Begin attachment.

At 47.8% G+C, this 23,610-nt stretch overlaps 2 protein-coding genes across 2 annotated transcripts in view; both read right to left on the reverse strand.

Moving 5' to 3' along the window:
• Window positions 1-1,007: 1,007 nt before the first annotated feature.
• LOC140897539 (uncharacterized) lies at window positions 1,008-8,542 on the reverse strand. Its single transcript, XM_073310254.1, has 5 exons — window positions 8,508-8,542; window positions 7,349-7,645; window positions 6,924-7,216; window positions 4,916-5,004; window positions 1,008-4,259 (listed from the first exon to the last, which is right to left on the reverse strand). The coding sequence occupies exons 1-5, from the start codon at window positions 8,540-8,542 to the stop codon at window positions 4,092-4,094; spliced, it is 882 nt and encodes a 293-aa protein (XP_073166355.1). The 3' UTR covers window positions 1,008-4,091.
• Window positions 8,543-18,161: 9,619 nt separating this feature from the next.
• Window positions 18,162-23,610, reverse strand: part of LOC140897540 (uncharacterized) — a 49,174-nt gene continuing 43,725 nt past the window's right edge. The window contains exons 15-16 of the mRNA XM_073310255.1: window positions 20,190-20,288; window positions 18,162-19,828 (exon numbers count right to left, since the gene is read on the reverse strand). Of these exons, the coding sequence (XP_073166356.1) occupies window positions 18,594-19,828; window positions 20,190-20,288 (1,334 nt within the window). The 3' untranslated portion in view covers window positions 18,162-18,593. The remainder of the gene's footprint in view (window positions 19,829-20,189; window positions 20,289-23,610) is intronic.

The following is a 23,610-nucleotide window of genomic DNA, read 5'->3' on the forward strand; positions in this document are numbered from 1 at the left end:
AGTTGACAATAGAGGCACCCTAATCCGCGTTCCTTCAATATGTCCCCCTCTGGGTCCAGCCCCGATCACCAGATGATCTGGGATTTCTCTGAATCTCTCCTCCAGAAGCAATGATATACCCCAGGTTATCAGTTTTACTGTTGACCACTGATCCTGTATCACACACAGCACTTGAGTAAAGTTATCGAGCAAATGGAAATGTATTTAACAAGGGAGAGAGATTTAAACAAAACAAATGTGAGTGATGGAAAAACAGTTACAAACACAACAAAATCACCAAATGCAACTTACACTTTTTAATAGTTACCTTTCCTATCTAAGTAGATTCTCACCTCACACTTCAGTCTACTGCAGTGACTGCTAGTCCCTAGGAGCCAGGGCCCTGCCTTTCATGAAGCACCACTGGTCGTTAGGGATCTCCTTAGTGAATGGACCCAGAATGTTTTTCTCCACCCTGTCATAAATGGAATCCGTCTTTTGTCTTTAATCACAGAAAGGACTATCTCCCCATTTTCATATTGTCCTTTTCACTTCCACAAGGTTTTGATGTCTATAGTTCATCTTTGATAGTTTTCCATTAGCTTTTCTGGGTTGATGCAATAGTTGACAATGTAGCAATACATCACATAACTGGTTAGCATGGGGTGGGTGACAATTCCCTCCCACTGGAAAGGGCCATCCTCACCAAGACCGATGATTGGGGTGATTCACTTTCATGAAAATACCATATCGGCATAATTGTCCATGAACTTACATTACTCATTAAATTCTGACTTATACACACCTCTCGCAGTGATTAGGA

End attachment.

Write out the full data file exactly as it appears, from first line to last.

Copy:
At 47.8% G+C, this 23,610-nt stretch overlaps 2 protein-coding genes across 2 annotated transcripts in view; both read right to left on the reverse strand.

Moving 5' to 3' along the window:
• Window positions 1-1,007: 1,007 nt before the first annotated feature.
• LOC140897539 (uncharacterized) lies at window positions 1,008-8,542 on the reverse strand. Its single transcript, XM_073310254.1, has 5 exons — window positions 8,508-8,542; window positions 7,349-7,645; window positions 6,924-7,216; window positions 4,916-5,004; window positions 1,008-4,259 (listed from the first exon to the last, which is right to left on the reverse strand). The coding sequence occupies exons 1-5, from the start codon at window positions 8,540-8,542 to the stop codon at window positions 4,092-4,094; spliced, it is 882 nt and encodes a 293-aa protein (XP_073166355.1). The 3' UTR covers window positions 1,008-4,091.
• Window positions 8,543-18,161: 9,619 nt separating this feature from the next.
• Window positions 18,162-23,610, reverse strand: part of LOC140897540 (uncharacterized) — a 49,174-nt gene continuing 43,725 nt past the window's right edge. The window contains exons 15-16 of the mRNA XM_073310255.1: window positions 20,190-20,288; window positions 18,162-19,828 (exon numbers count right to left, since the gene is read on the reverse strand). Of these exons, the coding sequence (XP_073166356.1) occupies window positions 18,594-19,828; window positions 20,190-20,288 (1,334 nt within the window). The 3' untranslated portion in view covers window positions 18,162-18,593. The remainder of the gene's footprint in view (window positions 19,829-20,189; window positions 20,289-23,610) is intronic.

The following is a 23,610-nucleotide window of genomic DNA, read 5'->3' on the forward strand; positions in this document are numbered from 1 at the left end:
AGTTGACAATAGAGGCACCCTAATCCGCGTTCCTTCAATATGTCCCCCTCTGGGTCCAGCCCCGATCACCAGATGATCTGGGATTTCTCTGAATCTCTCCTCCAGAAGCAATGATATACCCCAGGTTATCAGTTTTACTGTTGACCACTGATCCTGTATCACACACAGCACTTGAGTAAAGTTATCGAGCAAATGGAAATGTATTTAACAAGGGAGAGAGATTTAAACAAAACAAATGTGAGTGATGGAAAAACAGTTACAAACACAACAAAATCACCAAATGCAACTTACACTTTTTAATAGTTACCTTTCCTATCTAAGTAGATTCTCACCTCACACTTCAGTCTACTGCAGTGACTGCTAGTCCCTAGGAGCCAGGGCCCTGCCTTTCATGAAGCACCACTGGTCGTTAGGGATCTCCTTAGTGAATGGACCCAGAATGTTTTTCTCCACCCTGTCATAAATGGAATCCGTCTTTTGTCTTTAATCACAGAAAGGACTATCTCCCCATTTTCATATTGTCCTTTTCACTTCCACAAGGTTTTGATGTCTATAGTTCATCTTTGATAGTTTTCCATTAGCTTTTCTGGGTTGATGCAATAGTTGACAATGTAGCAATACATCACATAACTGGTTAGCATGGGGTGGGTGACAATTCCCTCCCACTGGAAAGGGCCATCCTCACCAAGACCGATGATTGGGGTGATTCACTTTCATGAAAATACCATATCGGCATAATTGTCCATGAACTTACATTACTCATTAAATTCTGACTTATACACACCTCTCGCAGTGATTAGGA